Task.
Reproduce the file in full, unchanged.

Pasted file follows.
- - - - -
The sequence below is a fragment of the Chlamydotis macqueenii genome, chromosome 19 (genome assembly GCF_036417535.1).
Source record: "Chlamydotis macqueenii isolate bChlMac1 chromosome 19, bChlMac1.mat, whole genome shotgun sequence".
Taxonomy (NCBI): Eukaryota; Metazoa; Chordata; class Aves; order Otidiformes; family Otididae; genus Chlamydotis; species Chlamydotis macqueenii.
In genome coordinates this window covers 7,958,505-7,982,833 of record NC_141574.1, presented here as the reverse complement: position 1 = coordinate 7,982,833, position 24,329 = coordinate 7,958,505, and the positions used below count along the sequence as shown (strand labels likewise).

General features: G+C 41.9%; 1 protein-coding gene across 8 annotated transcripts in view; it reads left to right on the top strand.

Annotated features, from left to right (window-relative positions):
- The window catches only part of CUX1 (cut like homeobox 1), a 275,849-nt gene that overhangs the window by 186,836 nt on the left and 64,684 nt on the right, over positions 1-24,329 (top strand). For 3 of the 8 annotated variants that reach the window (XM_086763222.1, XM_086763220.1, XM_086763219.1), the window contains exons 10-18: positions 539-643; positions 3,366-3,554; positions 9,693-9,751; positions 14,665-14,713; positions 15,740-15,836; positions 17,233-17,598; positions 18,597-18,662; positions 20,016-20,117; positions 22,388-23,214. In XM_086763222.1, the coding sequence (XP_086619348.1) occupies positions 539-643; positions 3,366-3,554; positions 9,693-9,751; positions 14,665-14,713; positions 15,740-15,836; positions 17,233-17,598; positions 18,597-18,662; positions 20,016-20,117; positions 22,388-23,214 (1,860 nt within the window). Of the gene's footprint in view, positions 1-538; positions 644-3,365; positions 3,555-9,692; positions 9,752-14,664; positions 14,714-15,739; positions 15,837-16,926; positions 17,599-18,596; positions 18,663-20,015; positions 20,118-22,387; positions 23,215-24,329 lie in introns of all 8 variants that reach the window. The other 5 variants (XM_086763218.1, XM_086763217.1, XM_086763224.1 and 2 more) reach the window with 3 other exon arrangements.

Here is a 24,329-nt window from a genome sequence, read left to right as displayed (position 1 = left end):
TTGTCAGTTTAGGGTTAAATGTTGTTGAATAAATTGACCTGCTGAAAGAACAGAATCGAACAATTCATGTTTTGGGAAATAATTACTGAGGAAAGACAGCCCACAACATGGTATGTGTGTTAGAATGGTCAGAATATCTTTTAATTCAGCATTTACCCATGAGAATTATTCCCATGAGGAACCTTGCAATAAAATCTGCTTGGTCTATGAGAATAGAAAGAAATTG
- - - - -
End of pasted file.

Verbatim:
The sequence below is a fragment of the Chlamydotis macqueenii genome, chromosome 19 (genome assembly GCF_036417535.1).
Source record: "Chlamydotis macqueenii isolate bChlMac1 chromosome 19, bChlMac1.mat, whole genome shotgun sequence".
Taxonomy (NCBI): Eukaryota; Metazoa; Chordata; class Aves; order Otidiformes; family Otididae; genus Chlamydotis; species Chlamydotis macqueenii.
In genome coordinates this window covers 7,958,505-7,982,833 of record NC_141574.1, presented here as the reverse complement: position 1 = coordinate 7,982,833, position 24,329 = coordinate 7,958,505, and the positions used below count along the sequence as shown (strand labels likewise).

General features: G+C 41.9%; 1 protein-coding gene across 8 annotated transcripts in view; it reads left to right on the top strand.

Annotated features, from left to right (window-relative positions):
- The window catches only part of CUX1 (cut like homeobox 1), a 275,849-nt gene that overhangs the window by 186,836 nt on the left and 64,684 nt on the right, over positions 1-24,329 (top strand). For 3 of the 8 annotated variants that reach the window (XM_086763222.1, XM_086763220.1, XM_086763219.1), the window contains exons 10-18: positions 539-643; positions 3,366-3,554; positions 9,693-9,751; positions 14,665-14,713; positions 15,740-15,836; positions 17,233-17,598; positions 18,597-18,662; positions 20,016-20,117; positions 22,388-23,214. In XM_086763222.1, the coding sequence (XP_086619348.1) occupies positions 539-643; positions 3,366-3,554; positions 9,693-9,751; positions 14,665-14,713; positions 15,740-15,836; positions 17,233-17,598; positions 18,597-18,662; positions 20,016-20,117; positions 22,388-23,214 (1,860 nt within the window). Of the gene's footprint in view, positions 1-538; positions 644-3,365; positions 3,555-9,692; positions 9,752-14,664; positions 14,714-15,739; positions 15,837-16,926; positions 17,599-18,596; positions 18,663-20,015; positions 20,118-22,387; positions 23,215-24,329 lie in introns of all 8 variants that reach the window. The other 5 variants (XM_086763218.1, XM_086763217.1, XM_086763224.1 and 2 more) reach the window with 3 other exon arrangements.

Here is a 24,329-nt window from a genome sequence, read left to right as displayed (position 1 = left end):
TTGTCAGTTTAGGGTTAAATGTTGTTGAATAAATTGACCTGCTGAAAGAACAGAATCGAACAATTCATGTTTTGGGAAATAATTACTGAGGAAAGACAGCCCACAACATGGTATGTGTGTTAGAATGGTCAGAATATCTTTTAATTCAGCATTTACCCATGAGAATTATTCCCATGAGGAACCTTGCAATAAAATCTGCTTGGTCTATGAGAATAGAAAGAAATTG